Long reads

Labour’s Financial Services Review: Everything fintechs need to know

Níamh Curran

Níamh Curran

Senior Reporter, Finextra

The UK’s Labour Party published its  Financial Services Review this week and highlighted fintech as the future of financial services in the UK.

The Review has been released ahead of a potential election later this year. The foreword of the report said: “We believe a strong financial services sector will drive investment in jobs and new industries. Our financial sector can be a vehicle for growth not just from the top down, but from the bottom up and the middle out.”

Point five of Labour’s six policy priorities is to: “Embrace innovation and fintech as the future of financial services”, showing the Party’s commitment to fintech.

They hope to do this by “becoming a global standard-setter for the use of AI in FS, delivering the next phase of Open Banking, defining a roadmap for Open Finance, embracing securities tokenisation and a central bank digital currency, and establishing a regulatory sandbox for financial products to reach underserved communities.”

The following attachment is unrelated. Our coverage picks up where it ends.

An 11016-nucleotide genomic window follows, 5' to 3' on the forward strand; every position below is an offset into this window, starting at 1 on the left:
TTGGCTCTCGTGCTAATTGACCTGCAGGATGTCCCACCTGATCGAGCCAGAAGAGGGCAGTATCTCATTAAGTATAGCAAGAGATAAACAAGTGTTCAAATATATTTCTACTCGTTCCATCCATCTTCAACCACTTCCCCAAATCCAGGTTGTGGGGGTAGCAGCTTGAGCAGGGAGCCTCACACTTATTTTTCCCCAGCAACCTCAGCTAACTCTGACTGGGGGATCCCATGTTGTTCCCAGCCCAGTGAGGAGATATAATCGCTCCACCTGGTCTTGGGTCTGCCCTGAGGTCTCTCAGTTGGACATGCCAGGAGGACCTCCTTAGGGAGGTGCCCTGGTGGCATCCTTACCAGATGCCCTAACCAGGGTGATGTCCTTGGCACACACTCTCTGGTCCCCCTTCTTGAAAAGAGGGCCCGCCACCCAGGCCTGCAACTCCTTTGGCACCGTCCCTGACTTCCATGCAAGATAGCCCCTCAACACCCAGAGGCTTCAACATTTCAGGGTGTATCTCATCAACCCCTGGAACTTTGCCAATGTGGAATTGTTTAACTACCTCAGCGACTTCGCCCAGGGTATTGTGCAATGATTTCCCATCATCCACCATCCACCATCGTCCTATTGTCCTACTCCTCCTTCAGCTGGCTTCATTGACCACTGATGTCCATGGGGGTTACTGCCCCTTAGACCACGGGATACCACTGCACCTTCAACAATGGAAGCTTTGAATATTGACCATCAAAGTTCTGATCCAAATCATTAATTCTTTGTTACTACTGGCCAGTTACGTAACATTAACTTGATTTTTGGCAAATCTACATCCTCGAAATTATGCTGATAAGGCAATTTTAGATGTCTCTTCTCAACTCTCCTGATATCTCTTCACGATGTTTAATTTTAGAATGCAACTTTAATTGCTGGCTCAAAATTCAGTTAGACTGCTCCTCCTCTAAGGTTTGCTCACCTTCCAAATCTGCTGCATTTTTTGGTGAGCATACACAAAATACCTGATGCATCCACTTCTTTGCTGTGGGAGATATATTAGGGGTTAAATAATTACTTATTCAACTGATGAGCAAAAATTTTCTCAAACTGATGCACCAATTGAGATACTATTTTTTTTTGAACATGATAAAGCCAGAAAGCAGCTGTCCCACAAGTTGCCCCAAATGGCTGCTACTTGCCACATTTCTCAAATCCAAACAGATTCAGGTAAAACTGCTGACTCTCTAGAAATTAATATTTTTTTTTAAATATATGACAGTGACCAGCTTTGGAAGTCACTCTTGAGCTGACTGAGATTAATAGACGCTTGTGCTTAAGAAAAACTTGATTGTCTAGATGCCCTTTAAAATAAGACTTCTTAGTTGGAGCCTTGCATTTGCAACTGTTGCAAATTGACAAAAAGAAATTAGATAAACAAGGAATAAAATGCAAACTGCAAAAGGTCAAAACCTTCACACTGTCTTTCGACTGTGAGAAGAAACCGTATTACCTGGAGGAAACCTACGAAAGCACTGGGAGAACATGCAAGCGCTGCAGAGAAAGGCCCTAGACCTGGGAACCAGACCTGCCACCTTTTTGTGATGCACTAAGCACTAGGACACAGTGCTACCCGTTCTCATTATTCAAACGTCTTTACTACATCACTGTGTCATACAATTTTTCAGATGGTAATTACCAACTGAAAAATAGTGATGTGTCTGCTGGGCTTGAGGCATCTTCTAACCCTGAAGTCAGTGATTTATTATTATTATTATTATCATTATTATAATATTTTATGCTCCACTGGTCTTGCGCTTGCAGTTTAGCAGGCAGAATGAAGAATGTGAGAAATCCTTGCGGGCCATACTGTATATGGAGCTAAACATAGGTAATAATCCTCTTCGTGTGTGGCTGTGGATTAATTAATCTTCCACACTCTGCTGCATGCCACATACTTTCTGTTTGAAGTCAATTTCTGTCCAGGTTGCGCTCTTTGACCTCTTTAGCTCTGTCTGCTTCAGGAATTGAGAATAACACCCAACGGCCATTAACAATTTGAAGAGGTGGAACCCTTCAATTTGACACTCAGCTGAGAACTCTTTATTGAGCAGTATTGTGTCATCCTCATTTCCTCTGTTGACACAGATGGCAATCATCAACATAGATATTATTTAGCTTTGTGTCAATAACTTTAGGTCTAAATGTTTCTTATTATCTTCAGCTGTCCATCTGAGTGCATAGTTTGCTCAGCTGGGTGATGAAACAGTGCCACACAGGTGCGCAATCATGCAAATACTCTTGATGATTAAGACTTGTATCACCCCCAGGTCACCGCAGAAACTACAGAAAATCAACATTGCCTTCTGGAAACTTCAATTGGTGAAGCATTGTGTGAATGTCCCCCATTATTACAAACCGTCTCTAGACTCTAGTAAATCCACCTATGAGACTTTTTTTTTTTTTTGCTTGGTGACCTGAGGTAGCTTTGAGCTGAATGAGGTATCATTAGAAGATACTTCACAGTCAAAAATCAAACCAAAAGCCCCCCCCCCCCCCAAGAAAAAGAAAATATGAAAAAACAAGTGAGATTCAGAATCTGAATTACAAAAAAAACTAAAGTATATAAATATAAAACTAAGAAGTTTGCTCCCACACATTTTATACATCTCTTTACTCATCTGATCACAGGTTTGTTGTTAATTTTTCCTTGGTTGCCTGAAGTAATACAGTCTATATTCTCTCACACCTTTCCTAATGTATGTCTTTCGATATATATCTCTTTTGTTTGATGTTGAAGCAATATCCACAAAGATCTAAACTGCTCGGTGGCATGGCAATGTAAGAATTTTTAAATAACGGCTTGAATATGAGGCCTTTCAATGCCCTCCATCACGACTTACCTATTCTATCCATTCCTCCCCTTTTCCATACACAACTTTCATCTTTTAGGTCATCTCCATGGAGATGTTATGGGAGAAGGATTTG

Here are the key areas Labour has directed at the fintech industry.

AI in financial services

Labour has placed a focus on the development of AI in financial services, saying its impact will be “profound” and they see it as a key source of innovation in the sector.

They argue that the UK can lead the world in AI due to its reputation for regulation. There is some competition from AI regulations globally, including the EU AI Act and an Executive Order in the US. The UK has tried to lead this discussion in the past, with the AI Safety Summit, but was somewhat challenged by France.

Labour has emphasised consumer protection in AI regulation. They stated they are currently still working on their AI strategy but will “set clear standards for AI safety, and adopt an agile approach to regulation so that the technology can be utilised by financial services firms and other organisations to boost growth in every part of the economy.”

In another part of the Review, the Party said that a Labour Government would work with regulators and the industry to support financial services firms to leverage data and emerging technologies such as AI to produce accessible and affordable financial guidance tools.